Food & Mood

eating cakeContributed by Jyoti Sachdeva, MD

A recent survey—conducted by NPR, Harvard School of Public Health, and the Robert Wood Johnson Foundation—found that when stressed, most people seek out sugary or highly refined carbohydrates for immediate comfort. The problem is, these very same foods can negatively affect our emotional wellbeing.

Sugary, high-carb comfort foods often lead to a damaging cycle of blood-sugar surges and crashes in hormones that can increase susceptibility to new stresses, according to David Ludwig, a pediatrics and nutrition professor at Harvard. Ludwig says in a previous study participants’ blood sugar initially surged after a meal of highly refined instant oatmeal—before dropping dramatically, causing a spike in their stress hormones.

The good news is there are some foods that can actually boost your mood. Foods like fish and flaxseed—which contain omega-3 fatty acids—can improve emotional health, suggests NIH researcher Joe Hibbeln. Eating such foods can regulate the body’s response to inflammation and stress. For instance, Hibbeln says that research shows that omega-3s help control symptoms of depression and even lead to more social behavior in children.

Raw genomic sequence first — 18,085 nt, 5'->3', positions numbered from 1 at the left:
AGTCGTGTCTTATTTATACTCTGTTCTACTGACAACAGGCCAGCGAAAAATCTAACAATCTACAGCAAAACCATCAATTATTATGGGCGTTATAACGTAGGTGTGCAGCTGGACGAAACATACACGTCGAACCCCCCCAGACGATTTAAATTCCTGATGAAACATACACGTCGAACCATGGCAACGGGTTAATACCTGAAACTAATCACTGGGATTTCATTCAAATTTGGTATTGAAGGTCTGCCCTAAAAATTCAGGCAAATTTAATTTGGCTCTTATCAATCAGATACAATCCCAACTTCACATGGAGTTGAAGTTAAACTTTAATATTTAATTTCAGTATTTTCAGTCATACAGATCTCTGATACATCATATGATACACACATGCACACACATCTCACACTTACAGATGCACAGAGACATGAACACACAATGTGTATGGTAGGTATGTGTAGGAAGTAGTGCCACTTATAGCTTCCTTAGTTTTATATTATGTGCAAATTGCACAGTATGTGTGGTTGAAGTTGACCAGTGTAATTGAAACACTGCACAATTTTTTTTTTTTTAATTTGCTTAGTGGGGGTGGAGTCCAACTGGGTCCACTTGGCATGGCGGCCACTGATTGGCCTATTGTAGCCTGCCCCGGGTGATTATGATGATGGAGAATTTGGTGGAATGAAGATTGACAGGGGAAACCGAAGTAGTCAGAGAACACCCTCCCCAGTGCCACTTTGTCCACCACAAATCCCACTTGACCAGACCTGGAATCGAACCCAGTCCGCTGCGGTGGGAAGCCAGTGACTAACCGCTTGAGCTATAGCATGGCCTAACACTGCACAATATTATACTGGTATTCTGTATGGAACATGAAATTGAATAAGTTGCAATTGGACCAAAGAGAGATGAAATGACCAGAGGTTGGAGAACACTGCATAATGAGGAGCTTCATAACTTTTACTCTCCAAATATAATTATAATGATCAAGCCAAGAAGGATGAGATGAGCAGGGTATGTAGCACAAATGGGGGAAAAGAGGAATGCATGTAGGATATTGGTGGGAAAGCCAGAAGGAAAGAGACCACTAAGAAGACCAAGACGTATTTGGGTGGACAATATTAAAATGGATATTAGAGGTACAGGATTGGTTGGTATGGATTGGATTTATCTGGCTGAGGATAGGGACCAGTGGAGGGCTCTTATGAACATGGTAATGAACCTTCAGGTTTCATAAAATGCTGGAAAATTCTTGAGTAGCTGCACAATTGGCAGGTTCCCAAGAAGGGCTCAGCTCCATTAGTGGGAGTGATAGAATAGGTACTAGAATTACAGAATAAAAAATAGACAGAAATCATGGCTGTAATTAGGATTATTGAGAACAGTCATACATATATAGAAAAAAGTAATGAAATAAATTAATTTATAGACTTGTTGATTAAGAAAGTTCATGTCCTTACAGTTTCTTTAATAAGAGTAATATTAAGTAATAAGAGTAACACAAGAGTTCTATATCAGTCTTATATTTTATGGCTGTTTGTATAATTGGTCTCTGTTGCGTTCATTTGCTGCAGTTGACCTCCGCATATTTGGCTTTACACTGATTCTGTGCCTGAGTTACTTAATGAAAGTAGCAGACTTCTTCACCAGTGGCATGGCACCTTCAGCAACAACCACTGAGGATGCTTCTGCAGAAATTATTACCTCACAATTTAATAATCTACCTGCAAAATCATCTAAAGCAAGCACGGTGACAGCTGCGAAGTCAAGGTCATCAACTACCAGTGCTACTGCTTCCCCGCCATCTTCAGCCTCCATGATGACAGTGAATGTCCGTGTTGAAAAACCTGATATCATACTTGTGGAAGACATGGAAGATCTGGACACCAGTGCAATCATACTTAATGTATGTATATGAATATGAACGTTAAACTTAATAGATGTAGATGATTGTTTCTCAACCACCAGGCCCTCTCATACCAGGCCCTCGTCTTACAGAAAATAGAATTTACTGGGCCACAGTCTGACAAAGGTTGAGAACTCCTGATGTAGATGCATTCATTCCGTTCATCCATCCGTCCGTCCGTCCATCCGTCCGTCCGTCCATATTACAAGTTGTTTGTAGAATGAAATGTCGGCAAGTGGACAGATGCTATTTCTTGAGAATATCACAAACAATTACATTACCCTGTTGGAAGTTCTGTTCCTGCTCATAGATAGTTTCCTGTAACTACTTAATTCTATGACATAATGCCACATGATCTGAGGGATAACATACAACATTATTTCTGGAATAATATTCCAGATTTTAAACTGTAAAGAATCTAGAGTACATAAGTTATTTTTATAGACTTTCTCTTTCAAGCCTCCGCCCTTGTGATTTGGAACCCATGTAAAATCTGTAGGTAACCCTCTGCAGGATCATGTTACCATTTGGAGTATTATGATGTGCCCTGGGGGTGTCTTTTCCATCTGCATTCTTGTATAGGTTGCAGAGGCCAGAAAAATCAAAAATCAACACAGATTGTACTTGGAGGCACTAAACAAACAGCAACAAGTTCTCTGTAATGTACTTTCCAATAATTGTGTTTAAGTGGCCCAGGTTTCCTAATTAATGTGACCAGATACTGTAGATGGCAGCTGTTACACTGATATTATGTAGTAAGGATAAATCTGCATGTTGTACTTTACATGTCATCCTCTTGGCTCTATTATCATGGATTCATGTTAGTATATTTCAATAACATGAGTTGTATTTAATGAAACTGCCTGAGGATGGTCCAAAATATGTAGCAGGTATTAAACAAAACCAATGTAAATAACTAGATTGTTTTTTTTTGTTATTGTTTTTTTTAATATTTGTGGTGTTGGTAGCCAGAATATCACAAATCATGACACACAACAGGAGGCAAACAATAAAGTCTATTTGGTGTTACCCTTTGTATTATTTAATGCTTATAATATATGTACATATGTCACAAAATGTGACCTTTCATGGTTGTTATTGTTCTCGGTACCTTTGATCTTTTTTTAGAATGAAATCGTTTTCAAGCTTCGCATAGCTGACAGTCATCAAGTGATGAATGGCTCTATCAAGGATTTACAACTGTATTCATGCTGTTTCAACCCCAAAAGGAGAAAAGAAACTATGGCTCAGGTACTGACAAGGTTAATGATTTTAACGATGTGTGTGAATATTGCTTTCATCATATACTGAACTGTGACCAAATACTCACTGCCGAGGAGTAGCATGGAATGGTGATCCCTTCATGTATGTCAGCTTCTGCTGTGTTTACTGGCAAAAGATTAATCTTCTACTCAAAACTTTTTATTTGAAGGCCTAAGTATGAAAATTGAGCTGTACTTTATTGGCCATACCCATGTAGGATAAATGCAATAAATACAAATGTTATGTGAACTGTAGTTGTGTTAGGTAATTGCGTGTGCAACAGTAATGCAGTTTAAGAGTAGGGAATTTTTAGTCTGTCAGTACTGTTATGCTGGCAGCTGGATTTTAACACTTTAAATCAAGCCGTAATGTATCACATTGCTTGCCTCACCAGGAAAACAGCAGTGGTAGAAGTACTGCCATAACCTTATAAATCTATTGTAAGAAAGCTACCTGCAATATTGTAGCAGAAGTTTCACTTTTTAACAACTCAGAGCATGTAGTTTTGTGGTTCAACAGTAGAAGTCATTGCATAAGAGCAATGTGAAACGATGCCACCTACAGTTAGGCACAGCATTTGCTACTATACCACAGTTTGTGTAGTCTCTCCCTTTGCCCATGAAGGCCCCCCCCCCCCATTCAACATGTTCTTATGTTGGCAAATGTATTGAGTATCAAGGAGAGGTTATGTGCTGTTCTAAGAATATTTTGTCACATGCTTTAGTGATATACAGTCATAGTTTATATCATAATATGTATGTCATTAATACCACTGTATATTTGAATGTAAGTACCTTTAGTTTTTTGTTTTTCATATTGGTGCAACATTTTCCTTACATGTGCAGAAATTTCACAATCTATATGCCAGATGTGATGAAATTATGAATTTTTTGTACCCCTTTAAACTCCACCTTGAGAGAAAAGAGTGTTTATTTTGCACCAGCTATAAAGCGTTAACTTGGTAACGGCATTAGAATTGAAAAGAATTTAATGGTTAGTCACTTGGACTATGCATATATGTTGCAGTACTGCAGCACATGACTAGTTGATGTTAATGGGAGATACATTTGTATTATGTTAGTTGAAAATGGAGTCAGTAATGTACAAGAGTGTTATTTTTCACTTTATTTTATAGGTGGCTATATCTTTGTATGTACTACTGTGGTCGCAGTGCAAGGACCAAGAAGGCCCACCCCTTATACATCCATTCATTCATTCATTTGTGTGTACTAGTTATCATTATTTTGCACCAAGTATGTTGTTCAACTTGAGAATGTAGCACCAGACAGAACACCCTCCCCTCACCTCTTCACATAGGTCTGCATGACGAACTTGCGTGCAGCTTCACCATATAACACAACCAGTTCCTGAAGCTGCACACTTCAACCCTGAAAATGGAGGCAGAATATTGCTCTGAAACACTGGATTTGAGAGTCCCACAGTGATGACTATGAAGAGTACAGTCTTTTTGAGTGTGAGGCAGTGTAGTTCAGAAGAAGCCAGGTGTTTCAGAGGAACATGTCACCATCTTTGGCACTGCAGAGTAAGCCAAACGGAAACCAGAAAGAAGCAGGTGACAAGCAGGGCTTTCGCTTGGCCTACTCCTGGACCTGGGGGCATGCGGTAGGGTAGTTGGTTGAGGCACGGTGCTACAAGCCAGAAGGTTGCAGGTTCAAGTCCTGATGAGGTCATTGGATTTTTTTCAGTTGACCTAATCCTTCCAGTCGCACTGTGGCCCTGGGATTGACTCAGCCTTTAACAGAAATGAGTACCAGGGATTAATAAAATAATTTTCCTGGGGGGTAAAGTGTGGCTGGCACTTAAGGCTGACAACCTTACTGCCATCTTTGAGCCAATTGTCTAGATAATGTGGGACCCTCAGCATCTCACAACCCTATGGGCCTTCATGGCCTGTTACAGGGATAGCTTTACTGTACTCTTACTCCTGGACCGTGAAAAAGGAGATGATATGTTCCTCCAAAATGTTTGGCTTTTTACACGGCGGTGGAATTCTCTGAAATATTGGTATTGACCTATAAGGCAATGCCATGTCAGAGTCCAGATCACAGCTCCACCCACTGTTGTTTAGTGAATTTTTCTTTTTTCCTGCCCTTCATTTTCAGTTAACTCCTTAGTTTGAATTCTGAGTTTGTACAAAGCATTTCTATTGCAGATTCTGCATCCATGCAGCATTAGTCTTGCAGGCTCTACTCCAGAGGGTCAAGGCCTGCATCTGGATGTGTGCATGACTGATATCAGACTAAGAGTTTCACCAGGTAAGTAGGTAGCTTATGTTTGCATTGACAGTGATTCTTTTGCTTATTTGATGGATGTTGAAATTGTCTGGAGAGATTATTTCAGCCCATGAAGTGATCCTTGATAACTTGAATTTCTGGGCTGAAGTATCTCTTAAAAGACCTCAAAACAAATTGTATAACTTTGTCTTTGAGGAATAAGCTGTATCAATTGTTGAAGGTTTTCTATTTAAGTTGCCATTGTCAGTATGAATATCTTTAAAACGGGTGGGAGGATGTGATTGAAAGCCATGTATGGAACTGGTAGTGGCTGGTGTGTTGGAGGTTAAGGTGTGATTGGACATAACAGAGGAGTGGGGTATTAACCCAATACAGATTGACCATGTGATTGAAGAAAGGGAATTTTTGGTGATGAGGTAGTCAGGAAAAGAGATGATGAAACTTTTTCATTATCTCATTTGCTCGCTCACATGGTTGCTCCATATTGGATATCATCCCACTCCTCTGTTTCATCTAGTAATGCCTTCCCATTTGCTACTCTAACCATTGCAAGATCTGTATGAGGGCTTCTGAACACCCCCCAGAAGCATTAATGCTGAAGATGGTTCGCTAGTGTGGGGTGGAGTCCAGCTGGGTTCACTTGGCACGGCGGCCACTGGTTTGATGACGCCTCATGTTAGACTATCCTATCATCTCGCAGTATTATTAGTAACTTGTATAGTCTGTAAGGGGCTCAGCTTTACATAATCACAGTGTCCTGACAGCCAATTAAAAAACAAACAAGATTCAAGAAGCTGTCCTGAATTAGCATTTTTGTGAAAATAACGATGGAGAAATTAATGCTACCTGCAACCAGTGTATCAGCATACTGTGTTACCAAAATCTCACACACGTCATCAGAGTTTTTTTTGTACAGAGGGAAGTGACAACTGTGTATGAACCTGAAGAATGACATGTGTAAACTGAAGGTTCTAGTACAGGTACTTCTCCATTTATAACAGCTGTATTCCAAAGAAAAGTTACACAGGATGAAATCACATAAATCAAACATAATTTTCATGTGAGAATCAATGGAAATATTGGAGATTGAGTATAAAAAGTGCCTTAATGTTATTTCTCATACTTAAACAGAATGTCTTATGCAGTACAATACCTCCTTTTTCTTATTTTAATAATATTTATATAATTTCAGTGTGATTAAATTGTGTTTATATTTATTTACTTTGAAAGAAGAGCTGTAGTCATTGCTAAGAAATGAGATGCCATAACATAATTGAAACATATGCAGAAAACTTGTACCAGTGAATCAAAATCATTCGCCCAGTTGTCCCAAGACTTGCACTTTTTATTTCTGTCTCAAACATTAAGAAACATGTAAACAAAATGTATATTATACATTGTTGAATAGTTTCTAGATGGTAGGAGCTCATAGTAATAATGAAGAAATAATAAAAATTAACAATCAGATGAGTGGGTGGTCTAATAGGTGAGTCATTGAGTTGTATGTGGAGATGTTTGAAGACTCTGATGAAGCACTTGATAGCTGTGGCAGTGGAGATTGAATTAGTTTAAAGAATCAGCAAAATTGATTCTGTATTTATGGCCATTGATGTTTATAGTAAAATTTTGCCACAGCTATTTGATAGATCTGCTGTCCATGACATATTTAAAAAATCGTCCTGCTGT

Other foods that can help improve emotional health and one’s ability to deal with stress include nutrient-rich foods like kale, eggs, dark chocolate, and pumpkin seeds, according to Columbia University psychiatrist Drew Ramsey. For instance, the magnesium in pumpkin seeds can help reduce anxiety, while zinc could help improve the immune system. Ramsey concludes that while no food can eliminate stress completely, “there is a very strong connection between food and mood”.

If choosing the right foods isn’t enough to boost your mood and help curb your stress, the Psychiatry and Behavioral Health services at UC Health’s Women’s Center can help. We offer thorough diagnostic evaluations and individualized treatment plans for a variety of mental health conditions. To schedule an appointment, call (513) 475-UC4U.

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